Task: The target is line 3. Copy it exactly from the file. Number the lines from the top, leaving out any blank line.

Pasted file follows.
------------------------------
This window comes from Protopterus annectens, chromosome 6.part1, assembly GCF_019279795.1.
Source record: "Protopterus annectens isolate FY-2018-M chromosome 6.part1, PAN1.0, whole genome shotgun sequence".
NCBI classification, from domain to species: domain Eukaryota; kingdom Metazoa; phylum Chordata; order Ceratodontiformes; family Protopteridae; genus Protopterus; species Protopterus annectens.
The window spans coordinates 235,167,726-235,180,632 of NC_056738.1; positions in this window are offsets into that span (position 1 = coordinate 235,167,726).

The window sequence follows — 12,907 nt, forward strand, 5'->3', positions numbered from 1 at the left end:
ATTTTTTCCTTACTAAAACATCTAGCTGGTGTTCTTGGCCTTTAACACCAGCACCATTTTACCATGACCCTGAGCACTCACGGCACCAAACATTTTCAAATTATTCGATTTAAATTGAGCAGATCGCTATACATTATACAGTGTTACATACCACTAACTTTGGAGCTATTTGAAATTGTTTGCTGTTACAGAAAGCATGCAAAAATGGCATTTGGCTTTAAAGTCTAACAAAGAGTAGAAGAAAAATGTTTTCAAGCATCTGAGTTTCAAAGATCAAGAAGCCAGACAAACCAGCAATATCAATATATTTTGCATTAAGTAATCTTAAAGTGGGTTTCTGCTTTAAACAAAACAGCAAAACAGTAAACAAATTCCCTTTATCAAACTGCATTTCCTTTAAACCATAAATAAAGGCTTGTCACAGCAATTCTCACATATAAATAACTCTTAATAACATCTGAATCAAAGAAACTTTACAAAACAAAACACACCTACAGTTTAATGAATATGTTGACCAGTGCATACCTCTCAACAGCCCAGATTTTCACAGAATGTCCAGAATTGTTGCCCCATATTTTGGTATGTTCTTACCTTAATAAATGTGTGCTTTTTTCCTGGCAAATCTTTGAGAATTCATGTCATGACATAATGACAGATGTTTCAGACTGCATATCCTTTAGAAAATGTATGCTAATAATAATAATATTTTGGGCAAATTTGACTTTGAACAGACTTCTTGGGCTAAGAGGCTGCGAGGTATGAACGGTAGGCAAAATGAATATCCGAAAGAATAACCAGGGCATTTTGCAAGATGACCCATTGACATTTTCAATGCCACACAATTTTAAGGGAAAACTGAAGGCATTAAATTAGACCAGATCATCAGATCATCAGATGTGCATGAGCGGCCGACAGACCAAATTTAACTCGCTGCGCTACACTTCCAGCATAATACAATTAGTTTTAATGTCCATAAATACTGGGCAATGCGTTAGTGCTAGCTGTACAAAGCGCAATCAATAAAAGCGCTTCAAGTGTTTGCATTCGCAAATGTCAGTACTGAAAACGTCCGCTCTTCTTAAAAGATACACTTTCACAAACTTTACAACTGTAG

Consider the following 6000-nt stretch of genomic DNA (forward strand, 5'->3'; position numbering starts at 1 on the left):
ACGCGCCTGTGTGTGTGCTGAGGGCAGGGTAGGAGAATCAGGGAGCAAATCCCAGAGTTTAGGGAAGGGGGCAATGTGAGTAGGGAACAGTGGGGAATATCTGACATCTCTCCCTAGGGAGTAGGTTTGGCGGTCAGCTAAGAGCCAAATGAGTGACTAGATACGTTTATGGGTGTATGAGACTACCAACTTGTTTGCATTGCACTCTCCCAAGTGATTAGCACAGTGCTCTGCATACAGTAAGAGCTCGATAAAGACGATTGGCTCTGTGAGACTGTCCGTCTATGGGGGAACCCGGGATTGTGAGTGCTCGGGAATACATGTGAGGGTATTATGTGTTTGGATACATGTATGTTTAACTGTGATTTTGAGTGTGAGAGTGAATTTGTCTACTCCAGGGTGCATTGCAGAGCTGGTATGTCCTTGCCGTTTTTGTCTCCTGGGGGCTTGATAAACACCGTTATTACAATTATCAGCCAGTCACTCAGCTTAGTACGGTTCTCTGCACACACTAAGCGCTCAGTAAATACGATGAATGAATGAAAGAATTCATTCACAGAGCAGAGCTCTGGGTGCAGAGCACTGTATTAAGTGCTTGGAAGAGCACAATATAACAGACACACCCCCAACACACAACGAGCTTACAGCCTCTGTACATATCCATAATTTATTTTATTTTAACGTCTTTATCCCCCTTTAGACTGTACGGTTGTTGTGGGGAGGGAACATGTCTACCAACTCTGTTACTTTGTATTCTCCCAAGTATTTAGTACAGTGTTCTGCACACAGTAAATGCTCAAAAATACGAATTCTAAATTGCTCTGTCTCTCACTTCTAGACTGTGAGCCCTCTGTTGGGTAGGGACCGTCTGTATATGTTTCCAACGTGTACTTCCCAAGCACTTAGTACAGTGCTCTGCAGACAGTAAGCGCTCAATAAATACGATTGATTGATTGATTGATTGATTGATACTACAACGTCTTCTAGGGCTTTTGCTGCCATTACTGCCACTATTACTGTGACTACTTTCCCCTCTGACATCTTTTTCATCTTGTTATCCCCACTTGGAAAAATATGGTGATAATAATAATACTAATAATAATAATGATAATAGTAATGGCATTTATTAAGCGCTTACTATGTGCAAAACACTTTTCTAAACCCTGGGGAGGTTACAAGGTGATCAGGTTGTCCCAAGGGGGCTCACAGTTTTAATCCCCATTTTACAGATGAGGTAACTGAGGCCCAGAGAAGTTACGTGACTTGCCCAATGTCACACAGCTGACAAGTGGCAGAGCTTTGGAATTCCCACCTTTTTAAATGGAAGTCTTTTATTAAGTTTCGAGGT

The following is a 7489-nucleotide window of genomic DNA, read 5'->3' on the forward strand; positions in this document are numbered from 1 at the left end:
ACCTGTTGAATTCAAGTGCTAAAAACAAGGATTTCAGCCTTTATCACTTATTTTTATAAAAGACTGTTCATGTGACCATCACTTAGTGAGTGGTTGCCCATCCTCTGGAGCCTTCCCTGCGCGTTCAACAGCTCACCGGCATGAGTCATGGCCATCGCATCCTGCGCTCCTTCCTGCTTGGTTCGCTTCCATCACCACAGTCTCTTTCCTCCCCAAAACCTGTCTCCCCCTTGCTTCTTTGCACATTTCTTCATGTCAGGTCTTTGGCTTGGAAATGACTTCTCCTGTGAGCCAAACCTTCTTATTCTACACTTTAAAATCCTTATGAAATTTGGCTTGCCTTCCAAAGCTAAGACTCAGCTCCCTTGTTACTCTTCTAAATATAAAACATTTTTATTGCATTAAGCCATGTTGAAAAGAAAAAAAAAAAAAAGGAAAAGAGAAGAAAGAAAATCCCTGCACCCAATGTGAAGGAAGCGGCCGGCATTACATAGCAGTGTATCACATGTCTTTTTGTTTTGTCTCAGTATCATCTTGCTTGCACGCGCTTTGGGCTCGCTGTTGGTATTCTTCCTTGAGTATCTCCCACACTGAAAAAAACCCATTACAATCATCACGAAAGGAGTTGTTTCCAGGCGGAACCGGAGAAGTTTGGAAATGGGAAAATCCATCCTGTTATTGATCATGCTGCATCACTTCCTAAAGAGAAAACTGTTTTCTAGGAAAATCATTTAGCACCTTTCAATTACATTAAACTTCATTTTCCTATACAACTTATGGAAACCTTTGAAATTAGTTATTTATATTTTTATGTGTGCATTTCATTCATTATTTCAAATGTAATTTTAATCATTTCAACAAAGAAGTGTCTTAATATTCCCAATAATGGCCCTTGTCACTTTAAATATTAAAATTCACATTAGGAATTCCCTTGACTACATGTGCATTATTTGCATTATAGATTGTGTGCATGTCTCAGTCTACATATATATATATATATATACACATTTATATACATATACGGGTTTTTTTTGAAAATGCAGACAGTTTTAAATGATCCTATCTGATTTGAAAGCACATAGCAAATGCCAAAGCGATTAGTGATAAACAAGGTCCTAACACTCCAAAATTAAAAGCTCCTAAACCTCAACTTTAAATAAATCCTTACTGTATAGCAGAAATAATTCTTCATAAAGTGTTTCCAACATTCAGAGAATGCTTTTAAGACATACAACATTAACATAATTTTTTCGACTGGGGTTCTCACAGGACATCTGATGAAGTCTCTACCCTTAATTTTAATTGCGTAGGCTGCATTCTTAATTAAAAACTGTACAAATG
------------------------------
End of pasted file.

NCBI classification, from domain to species: domain Eukaryota; kingdom Metazoa; phylum Chordata; order Ceratodontiformes; family Protopteridae; genus Protopterus; species Protopterus annectens.